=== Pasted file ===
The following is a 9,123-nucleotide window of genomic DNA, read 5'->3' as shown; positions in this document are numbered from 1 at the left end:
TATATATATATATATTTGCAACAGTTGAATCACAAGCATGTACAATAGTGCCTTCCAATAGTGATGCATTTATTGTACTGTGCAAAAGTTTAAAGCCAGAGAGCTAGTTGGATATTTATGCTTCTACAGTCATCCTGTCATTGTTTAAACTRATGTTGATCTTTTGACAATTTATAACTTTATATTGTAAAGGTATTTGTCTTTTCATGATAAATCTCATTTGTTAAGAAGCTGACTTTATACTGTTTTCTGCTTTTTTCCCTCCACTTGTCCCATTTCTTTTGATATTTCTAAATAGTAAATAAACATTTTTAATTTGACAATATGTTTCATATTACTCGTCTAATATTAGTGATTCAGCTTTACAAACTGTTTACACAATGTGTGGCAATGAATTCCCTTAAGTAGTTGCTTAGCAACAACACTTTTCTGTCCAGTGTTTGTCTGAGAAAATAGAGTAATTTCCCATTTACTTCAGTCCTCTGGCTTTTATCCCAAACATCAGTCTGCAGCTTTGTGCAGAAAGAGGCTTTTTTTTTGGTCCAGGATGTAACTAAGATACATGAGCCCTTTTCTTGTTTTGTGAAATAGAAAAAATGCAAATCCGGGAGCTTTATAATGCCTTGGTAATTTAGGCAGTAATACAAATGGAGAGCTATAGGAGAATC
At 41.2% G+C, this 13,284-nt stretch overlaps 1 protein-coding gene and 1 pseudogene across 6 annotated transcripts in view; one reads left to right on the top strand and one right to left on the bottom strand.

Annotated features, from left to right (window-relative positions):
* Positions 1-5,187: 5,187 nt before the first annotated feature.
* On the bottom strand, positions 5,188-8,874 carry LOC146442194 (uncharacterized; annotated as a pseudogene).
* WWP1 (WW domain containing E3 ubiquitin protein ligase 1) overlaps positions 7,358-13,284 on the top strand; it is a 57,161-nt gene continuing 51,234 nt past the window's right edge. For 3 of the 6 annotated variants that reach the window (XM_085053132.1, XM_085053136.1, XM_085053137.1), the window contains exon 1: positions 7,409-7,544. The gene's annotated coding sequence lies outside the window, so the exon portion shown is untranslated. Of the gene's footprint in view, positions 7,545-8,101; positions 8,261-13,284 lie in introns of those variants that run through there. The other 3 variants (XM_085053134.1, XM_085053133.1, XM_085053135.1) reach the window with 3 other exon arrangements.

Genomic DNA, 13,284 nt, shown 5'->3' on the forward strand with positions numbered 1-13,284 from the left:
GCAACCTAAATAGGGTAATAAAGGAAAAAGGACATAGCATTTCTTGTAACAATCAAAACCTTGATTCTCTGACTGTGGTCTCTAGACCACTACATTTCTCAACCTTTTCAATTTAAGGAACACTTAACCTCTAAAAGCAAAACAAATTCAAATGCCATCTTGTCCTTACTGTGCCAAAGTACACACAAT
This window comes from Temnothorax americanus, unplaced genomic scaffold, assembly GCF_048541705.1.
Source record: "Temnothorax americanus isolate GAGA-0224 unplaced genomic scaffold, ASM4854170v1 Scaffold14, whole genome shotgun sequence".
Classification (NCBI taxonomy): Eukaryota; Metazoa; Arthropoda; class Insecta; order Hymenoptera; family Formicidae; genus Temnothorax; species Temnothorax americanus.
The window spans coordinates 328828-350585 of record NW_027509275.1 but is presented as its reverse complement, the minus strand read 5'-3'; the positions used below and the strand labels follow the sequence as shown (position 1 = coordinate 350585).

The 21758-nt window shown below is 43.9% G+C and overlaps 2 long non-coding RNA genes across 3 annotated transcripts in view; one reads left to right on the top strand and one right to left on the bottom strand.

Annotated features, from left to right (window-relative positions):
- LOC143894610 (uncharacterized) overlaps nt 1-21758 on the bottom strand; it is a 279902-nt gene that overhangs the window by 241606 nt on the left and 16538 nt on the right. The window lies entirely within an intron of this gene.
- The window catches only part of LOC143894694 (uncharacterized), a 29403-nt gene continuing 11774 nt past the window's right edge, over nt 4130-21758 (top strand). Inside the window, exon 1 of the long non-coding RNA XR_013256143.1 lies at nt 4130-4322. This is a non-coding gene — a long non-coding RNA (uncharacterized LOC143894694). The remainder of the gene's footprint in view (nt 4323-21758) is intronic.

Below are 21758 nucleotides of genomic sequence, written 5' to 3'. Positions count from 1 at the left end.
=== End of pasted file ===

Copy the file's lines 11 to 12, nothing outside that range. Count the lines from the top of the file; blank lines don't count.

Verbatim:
Source record: "Temnothorax americanus isolate GAGA-0224 unplaced genomic scaffold, ASM4854170v1 Scaffold14, whole genome shotgun sequence".
Classification (NCBI taxonomy): Eukaryota; Metazoa; Arthropoda; class Insecta; order Hymenoptera; family Formicidae; genus Temnothorax; species Temnothorax americanus.